# float point comparison

Discussion in 'C Programming' started by x.mar, Oct 31, 2010.

1. ### x.marGuest

For float points variables x and a, does "x>a" always give "x-a>0" and
vice versa?

x.mar, Oct 31, 2010

2. ### Malcolm McLeanGuest

On Oct 31, 4:19 pm, "x.mar" <> wrote:
> For float points variables x and a, does "x>a" always give "x-a>0" and
> vice versa?
>

Yes, as far as I know, but you shouldn't rely on it. I think every
floating point format in use allows x-a to be represented as non-zero
if x differs from a, even if it's only by one bit. However x - a will
not necessarily be bigger than x.

Malcolm McLean, Oct 31, 2010

3. ### Eric SosmanGuest

On 10/31/2010 10:19 AM, x.mar wrote:
> For float points variables x and a, does "x>a" always give "x-a>0" and
> vice versa?

For finite floats, I think so. However, if x is Inf and a is -Inf,
x>a is true but x-a == NaN and NaN > 0 is false.

--
Eric Sosman
lid

Eric Sosman, Oct 31, 2010
4. ### Tim PrinceGuest

On 10/31/2010 7:19 AM, x.mar wrote:
> For float points variables x and a, does "x>a" always give "x-a>0" and
> vice versa?

Not when abrupt underflow is set, if I can make assumptions about your
meaning. This is a reason for options provided by many compilers to set
compliance or not with IEEE754 standards.

--
Tim Prince

Tim Prince, Oct 31, 2010
5. ### Ben BacarisseGuest

Eric Sosman <> writes:

> On 10/31/2010 10:19 AM, x.mar wrote:
>> For float points variables x and a, does "x>a" always give "x-a>0" and
>> vice versa?

>
> For finite floats, I think so. However, if x is Inf and a is -Inf,
> x>a is true but x-a == NaN and NaN > 0 is false.

I think (though I don't have the standard handy) that Inf - (-Inf) ==
Inf rather than NaN in IEEE floating-point arithmetic, and it seems a
sounds choice for any FP implementation.

--
Ben.

Ben Bacarisse, Oct 31, 2010
6. ### Eric SosmanGuest

On 10/31/2010 6:43 PM, Ben Bacarisse wrote:
> Eric Sosman<> writes:
>
>> On 10/31/2010 10:19 AM, x.mar wrote:
>>> For float points variables x and a, does "x>a" always give "x-a>0" and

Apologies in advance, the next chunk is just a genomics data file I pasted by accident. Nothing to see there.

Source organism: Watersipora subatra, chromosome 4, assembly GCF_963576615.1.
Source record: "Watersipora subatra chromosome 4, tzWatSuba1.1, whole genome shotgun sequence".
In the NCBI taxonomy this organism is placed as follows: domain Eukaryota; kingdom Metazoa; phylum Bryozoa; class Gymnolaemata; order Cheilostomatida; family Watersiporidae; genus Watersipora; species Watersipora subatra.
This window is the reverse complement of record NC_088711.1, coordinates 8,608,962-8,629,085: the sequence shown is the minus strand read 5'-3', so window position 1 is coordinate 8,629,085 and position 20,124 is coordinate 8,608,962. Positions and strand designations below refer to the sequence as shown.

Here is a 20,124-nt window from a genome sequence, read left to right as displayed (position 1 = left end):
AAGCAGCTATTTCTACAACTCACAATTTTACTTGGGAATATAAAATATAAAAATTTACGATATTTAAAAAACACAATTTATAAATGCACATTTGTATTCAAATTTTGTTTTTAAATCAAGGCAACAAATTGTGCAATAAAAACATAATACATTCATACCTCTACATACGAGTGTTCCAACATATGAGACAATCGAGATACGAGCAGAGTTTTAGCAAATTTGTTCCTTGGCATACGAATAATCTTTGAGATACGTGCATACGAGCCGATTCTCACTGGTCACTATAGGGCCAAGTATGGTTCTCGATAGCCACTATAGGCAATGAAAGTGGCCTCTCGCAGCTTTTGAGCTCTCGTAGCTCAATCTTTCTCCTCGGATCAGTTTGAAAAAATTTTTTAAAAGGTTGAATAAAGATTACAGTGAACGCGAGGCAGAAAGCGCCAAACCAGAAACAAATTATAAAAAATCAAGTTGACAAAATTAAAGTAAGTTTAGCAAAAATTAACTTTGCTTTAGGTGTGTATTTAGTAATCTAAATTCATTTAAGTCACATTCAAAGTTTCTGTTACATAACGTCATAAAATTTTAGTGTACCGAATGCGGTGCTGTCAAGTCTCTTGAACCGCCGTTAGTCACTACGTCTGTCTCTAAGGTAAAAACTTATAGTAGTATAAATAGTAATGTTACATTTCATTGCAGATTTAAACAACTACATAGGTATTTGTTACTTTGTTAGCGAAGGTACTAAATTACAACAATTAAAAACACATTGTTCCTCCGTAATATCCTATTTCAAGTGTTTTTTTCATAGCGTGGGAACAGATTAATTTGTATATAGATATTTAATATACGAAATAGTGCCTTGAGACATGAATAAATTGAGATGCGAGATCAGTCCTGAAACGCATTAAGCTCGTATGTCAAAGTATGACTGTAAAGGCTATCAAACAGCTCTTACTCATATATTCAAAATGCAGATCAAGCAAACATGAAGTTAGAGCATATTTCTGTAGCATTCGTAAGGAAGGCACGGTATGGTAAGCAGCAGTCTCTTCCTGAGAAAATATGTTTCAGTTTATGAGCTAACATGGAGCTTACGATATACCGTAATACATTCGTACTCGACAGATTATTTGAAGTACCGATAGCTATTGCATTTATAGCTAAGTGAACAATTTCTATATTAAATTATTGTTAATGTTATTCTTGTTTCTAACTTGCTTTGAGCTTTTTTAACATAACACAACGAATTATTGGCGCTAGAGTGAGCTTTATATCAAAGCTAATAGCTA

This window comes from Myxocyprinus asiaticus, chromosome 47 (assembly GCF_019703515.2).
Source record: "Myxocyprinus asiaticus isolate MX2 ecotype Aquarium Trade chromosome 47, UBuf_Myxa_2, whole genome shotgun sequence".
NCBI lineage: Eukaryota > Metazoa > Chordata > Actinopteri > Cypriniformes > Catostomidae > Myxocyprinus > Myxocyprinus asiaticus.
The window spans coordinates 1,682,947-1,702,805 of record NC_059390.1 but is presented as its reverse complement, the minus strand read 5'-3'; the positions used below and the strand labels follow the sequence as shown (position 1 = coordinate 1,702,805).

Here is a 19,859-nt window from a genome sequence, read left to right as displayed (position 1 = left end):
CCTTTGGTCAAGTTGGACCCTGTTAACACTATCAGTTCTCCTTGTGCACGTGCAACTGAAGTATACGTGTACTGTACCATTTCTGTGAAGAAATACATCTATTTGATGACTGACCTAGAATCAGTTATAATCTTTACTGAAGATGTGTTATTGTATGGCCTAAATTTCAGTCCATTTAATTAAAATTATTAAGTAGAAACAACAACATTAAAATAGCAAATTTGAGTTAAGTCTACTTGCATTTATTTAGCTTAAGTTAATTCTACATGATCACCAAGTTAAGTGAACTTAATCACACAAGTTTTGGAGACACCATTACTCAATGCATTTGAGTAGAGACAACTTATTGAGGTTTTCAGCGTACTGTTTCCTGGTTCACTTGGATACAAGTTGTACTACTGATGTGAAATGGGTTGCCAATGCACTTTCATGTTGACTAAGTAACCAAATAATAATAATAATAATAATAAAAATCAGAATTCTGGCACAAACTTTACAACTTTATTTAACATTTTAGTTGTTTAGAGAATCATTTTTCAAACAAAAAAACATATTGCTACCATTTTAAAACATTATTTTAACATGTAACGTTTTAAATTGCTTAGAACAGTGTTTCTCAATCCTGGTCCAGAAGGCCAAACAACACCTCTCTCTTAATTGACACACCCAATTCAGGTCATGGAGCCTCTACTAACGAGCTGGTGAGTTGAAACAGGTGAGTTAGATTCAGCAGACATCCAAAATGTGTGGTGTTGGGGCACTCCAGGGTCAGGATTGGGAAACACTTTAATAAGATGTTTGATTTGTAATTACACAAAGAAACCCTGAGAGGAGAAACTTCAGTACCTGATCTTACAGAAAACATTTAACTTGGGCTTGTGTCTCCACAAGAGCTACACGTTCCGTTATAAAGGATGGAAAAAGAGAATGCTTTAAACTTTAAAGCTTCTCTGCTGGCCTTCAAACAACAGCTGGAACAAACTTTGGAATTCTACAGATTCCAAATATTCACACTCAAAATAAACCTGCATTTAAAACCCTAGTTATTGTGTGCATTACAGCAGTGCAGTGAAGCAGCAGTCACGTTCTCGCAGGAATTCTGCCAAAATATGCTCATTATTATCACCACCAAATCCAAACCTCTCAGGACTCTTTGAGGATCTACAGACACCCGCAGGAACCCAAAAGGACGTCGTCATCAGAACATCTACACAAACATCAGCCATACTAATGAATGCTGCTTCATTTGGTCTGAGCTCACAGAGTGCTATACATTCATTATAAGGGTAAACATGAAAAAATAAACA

>>> vice versa?

>>
>> For finite floats, I think so. However, if x is Inf and a is -Inf,
>> x>a is true but x-a == NaN and NaN> 0 is false.

>
> I think (though I don't have the standard handy) that Inf - (-Inf) ==
> Inf rather than NaN in IEEE floating-point arithmetic, and it seems a
> sounds choice for any FP implementation.

Sorry; brain hiccup. You're right.

--
Eric Sosman
lid

Eric Sosman, Nov 1, 2010
7. ### x.marGuest

On Oct 31, 10:19 am, "x.mar" <> wrote:
> For float points variables x and a, does "x>a" always give "x-a>0" and
> vice versa?

Thank all for the replies. I encountered this question when I am
implementing an image analysis algorithm where I need to inspect a
line segment over an image pixel by pixel. So the question should be
looked at in the context of such; the range of x and a will span no
more than 4-5 order of magnitude, typically 0.1-1000.0. We can safely
assume situations such INF and NaN are safely guarded elsewhere.

With this restriction in place can I safely assume x-a>0 will be true
if x>a is true?

Thanks!

x.mar, Nov 1, 2010
8. ### BartCGuest

"x.mar" <> wrote in message
news:...
> On Oct 31, 10:19 am, "x.mar" <> wrote:
>> For float points variables x and a, does "x>a" always give "x-a>0" and
>> vice versa?

>
> Thank all for the replies. I encountered this question when I am
> implementing an image analysis algorithm where I need to inspect a
> line segment over an image pixel by pixel. So the question should be
> looked at in the context of such; the range of x and a will span no
> more than 4-5 order of magnitude, typically 0.1-1000.0. We can safely
> assume situations such INF and NaN are safely guarded elsewhere.
>
> With this restriction in place can I safely assume x-a>0 will be true
> if x>a is true?
>
> Thanks!

BartC, Nov 1, 2010
9. ### Tim PrinceGuest

On 11/1/2010 1:41 PM, x.mar wrote:
> On Oct 31, 10:19 am, "x.mar"<> wrote:
>> For float points variables x and a, does "x>a" always give "x-a>0" and
>> vice versa?

>
> Thank all for the replies. I encountered this question when I am
> implementing an image analysis algorithm where I need to inspect a
> line segment over an image pixel by pixel. So the question should be
> looked at in the context of such; the range of x and a will span no
> more than 4-5 order of magnitude, typically 0.1-1000.0. We can safely
> assume situations such INF and NaN are safely guarded elsewhere.
>
> With this restriction in place can I safely assume x-a>0 will be true
> if x>a is true?

The problem related to abrupt underflow will bite you only when
fabs(x-a) < DBL_EPSILON (FLT_EPSILON when both x and a are float
types). You are safe even from that possibility if your minimum values
are 0.1 or 0.1f. IEEE754 assures better properties for |x| > 0.1 than
for smaller values. AFAIK this is outside the purview of standard C,
but for practical purposes it applies to all architectures introduced